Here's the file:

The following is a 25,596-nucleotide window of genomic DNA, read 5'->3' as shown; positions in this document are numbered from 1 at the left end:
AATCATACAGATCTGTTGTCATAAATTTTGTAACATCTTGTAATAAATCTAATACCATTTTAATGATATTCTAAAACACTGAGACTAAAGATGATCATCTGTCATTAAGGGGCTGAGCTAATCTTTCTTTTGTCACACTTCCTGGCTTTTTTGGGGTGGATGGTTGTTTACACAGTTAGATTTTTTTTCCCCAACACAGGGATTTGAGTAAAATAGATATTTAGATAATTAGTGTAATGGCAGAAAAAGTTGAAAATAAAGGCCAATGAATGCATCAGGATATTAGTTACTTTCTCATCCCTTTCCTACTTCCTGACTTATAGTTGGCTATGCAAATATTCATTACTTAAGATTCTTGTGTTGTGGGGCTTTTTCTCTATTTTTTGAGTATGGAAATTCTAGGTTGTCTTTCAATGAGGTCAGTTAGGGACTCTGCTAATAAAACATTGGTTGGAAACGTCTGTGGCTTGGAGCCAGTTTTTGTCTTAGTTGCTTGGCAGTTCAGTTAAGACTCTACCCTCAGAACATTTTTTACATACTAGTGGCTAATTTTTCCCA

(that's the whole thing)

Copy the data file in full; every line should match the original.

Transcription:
The following is a 25,596-nucleotide window of genomic DNA, read 5'->3' as shown; positions in this document are numbered from 1 at the left end:
AATCATACAGATCTGTTGTCATAAATTTTGTAACATCTTGTAATAAATCTAATACCATTTTAATGATATTCTAAAACACTGAGACTAAAGATGATCATCTGTCATTAAGGGGCTGAGCTAATCTTTCTTTTGTCACACTTCCTGGCTTTTTTGGGGTGGATGGTTGTTTACACAGTTAGATTTTTTTTCCCCAACACAGGGATTTGAGTAAAATAGATATTTAGATAATTAGTGTAATGGCAGAAAAAGTTGAAAATAAAGGCCAATGAATGCATCAGGATATTAGTTACTTTCTCATCCCTTTCCTACTTCCTGACTTATAGTTGGCTATGCAAATATTCATTACTTAAGATTCTTGTGTTGTGGGGCTTTTTCTCTATTTTTTGAGTATGGAAATTCTAGGTTGTCTTTCAATGAGGTCAGTTAGGGACTCTGCTAATAAAACATTGGTTGGAAACGTCTGTGGCTTGGAGCCAGTTTTTGTCTTAGTTGCTTGGCAGTTCAGTTAAGACTCTACCCTCAGAACATTTTTTACATACTAGTGGCTAATTTTTCCCA